- Sound: Mood Media’s research claims that the majority of a customer’s purchasing is influenced by emotions, and there is no doubt that music contributes to emotion. What’s playing in the background is almost subliminal, but truly helps set the tone for the buying experience. I remember being at the Hard Rock Hotel in Las Vegas. There was great, upbeat music playing all day. I noticed that employees and guests would walk through the hotel and casino with a smile, some of them actually bouncing to the beat of the music. Music can help motivate and set the right mood of a brand.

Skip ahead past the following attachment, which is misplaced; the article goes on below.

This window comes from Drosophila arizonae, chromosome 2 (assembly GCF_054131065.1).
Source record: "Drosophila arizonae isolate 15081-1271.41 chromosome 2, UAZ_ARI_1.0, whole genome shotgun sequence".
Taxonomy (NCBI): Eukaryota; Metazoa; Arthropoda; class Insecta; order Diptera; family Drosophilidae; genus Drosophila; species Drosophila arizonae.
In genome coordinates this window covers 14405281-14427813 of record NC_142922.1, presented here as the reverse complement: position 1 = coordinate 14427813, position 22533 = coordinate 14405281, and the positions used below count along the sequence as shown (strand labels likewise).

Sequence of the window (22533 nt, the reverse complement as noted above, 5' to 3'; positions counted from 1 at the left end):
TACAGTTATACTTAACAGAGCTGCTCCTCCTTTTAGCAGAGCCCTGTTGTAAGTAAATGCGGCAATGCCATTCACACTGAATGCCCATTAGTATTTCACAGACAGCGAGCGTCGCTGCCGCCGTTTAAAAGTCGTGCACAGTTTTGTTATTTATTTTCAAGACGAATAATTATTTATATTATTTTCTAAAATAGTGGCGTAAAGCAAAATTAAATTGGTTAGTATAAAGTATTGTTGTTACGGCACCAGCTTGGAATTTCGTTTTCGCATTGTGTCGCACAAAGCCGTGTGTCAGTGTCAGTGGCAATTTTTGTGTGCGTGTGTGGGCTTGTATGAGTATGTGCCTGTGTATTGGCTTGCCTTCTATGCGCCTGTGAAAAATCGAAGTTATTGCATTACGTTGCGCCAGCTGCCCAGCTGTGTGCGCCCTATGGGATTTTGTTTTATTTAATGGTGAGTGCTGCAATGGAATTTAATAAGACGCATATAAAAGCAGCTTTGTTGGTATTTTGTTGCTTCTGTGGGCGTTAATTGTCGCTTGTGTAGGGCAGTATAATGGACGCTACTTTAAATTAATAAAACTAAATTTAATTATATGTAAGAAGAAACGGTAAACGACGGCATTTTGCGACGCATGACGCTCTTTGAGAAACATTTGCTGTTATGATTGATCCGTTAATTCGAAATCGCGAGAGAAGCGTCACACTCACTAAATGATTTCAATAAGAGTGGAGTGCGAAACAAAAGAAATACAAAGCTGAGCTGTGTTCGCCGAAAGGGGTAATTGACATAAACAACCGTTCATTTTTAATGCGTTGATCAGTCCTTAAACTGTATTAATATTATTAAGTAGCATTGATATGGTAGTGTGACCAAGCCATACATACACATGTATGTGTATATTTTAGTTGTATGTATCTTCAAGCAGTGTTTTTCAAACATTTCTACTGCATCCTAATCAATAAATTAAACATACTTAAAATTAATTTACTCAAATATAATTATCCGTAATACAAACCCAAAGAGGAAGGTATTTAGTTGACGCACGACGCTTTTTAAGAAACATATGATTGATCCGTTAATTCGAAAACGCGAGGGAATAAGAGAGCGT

- Scent: This is the strongest of the five senses. Mood Media shared research that indicates smell is the foremost factor in up to 75 percent of emotions a person has each day. They claim that people are 100 times more likely to remember something they smell over something they hear, touch or see. Maybe that’s why my real estate agent always baked cookies during the open houses we had to help sell our home.
- Sight: A 2016 Bunn study found that 68 percent of Americans say they have purchased a product or service because of something they saw on a digital sign or monitor. Digital signage and visual marketing can highlight promotions and convey your story in an engaging and entertaining way that could potentially increase sales.